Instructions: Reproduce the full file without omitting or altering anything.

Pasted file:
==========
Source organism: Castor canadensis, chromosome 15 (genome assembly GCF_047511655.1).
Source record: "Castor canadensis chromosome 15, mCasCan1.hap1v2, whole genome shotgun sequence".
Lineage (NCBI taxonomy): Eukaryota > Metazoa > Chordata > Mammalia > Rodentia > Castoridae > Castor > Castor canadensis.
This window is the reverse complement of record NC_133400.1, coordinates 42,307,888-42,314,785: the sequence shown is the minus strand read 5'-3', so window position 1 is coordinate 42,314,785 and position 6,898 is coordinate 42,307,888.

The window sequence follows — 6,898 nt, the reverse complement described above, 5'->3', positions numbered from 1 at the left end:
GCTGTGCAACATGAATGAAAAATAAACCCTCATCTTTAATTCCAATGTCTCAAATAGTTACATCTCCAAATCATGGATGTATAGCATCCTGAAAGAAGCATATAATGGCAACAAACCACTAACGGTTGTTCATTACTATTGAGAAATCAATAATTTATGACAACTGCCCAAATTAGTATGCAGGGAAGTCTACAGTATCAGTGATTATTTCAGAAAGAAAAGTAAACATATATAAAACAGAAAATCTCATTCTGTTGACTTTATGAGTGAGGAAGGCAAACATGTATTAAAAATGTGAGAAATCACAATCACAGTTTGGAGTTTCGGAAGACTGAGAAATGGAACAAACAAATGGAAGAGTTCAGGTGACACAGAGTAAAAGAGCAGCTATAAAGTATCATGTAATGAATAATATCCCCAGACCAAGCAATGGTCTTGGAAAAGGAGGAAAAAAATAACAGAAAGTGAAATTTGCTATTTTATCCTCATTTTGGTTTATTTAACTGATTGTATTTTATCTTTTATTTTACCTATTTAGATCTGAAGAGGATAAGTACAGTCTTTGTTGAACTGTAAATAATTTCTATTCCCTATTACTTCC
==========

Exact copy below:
Source organism: Castor canadensis, chromosome 15 (genome assembly GCF_047511655.1).
Source record: "Castor canadensis chromosome 15, mCasCan1.hap1v2, whole genome shotgun sequence".
Lineage (NCBI taxonomy): Eukaryota > Metazoa > Chordata > Mammalia > Rodentia > Castoridae > Castor > Castor canadensis.
This window is the reverse complement of record NC_133400.1, coordinates 42,307,888-42,314,785: the sequence shown is the minus strand read 5'-3', so window position 1 is coordinate 42,314,785 and position 6,898 is coordinate 42,307,888.

The window sequence follows — 6,898 nt, the reverse complement described above, 5'->3', positions numbered from 1 at the left end:
GCTGTGCAACATGAATGAAAAATAAACCCTCATCTTTAATTCCAATGTCTCAAATAGTTACATCTCCAAATCATGGATGTATAGCATCCTGAAAGAAGCATATAATGGCAACAAACCACTAACGGTTGTTCATTACTATTGAGAAATCAATAATTTATGACAACTGCCCAAATTAGTATGCAGGGAAGTCTACAGTATCAGTGATTATTTCAGAAAGAAAAGTAAACATATATAAAACAGAAAATCTCATTCTGTTGACTTTATGAGTGAGGAAGGCAAACATGTATTAAAAATGTGAGAAATCACAATCACAGTTTGGAGTTTCGGAAGACTGAGAAATGGAACAAACAAATGGAAGAGTTCAGGTGACACAGAGTAAAAGAGCAGCTATAAAGTATCATGTAATGAATAATATCCCCAGACCAAGCAATGGTCTTGGAAAAGGAGGAAAAAAATAACAGAAAGTGAAATTTGCTATTTTATCCTCATTTTGGTTTATTTAACTGATTGTATTTTATCTTTTATTTTACCTATTTAGATCTGAAGAGGATAAGTACAGTCTTTGTTGAACTGTAAATAATTTCTATTCCCTATTACTTCC